After half a century of popularity, dabangs started giving way to modern and chic cafes in the 1980s. Specialty cafes such as Jardin and Waltz House ― imitations of Japanese versions of European style cafes ― spread everywhere. This type of cafe, however, had its limits. Despite expensive interiors and espresso machines, the coffee quality was still poor. “Neither cafe owners nor coffee drinkers knew what a cup of good coffee tasted like,” said Mr. Lee.

But in the 1990s, the mantle of coolness suddenly passed away from dabangs:

During my first week in Korea back in 1990, I started going to a small coffeehouse Jardin, just down the street from the language institute where I taught. It was one of these upscale gourmet-type coffeehouses that, according to an article I had read in one of the English-language newspapers, had suddenly started springing up everywhere in the city….Now almost over night, people could choose a variety of coffee concoctions and flocked to these coffeehouses.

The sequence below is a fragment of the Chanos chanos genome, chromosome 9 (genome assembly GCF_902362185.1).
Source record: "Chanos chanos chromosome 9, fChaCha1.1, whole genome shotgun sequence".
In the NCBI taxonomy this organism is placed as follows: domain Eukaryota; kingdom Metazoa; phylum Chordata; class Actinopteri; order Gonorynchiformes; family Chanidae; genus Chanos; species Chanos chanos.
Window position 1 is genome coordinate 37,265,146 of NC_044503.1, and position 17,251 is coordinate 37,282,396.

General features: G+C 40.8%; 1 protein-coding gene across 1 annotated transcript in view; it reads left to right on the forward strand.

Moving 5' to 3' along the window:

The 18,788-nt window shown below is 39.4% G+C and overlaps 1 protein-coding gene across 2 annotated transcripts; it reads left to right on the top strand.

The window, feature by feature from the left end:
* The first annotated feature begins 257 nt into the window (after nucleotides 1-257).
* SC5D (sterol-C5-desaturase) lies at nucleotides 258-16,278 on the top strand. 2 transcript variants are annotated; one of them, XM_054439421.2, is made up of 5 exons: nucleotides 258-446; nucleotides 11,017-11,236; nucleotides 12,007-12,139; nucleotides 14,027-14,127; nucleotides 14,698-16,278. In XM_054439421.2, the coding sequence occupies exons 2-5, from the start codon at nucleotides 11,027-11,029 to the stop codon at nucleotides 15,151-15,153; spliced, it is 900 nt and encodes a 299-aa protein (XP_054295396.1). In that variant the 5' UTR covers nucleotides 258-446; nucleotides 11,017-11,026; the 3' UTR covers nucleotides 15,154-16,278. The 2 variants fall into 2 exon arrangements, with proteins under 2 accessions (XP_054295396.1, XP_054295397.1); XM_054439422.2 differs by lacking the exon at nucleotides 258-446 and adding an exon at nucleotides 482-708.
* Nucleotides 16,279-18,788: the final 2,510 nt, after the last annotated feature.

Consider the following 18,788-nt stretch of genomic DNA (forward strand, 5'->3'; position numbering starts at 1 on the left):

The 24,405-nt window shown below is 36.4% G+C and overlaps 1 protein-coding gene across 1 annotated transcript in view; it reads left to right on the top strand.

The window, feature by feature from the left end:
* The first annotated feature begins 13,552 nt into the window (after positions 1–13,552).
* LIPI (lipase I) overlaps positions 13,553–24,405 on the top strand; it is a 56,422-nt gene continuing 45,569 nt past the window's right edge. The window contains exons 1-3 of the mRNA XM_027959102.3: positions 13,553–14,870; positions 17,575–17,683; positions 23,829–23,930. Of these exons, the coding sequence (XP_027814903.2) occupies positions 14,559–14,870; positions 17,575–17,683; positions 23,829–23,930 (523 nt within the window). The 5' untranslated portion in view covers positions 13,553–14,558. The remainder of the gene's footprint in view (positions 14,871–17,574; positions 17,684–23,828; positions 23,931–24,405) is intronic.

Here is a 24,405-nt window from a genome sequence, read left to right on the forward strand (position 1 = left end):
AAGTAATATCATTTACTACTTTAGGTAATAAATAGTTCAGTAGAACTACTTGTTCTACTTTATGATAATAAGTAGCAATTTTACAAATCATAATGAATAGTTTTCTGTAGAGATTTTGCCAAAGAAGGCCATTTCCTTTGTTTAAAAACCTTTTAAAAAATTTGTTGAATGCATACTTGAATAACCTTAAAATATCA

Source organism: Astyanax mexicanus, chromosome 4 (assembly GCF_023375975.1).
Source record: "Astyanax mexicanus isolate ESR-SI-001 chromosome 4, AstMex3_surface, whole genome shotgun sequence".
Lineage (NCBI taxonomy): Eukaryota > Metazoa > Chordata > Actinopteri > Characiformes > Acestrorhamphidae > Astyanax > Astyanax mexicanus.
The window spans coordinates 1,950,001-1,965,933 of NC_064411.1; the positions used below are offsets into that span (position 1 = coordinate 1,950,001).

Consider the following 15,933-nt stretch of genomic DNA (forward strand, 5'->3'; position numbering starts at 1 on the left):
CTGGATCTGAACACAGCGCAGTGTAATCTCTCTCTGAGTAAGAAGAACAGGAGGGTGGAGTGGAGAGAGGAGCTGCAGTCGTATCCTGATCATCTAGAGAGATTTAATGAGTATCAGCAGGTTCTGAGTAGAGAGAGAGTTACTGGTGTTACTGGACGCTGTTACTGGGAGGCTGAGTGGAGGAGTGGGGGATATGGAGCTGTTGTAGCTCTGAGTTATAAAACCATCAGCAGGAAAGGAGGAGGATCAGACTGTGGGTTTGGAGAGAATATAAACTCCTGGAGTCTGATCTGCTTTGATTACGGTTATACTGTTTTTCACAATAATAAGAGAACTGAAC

This was a big change in the early 90s in Korea. It might have seemed subtle to some people who just wanted to enjoy their coffee, but what was really happening was a break from tradition.

Young Koreans wanted something new and modern. They did not want to hang out in the dank, dark dabangs that were more often than not frequented by middle-aged Korean men and women. Likewise, the tea houses and cafés their parents had gone to in the 70s and 80s were not hip enough for the urban chic beginning to appear.

And as for what happened after 1999, when the first Starbucks opened, then I recommend this recent article in 10 Magazine. But then *cough* this post is actually about gender and smoking rather than coffee per se, so let me just highlight two aspects of that most recent development here.

First, that these new, Western establishments have been more heavily patronized by women than men, as explained by Gord Sellar back in 2008 (and recently expanded upon by him here):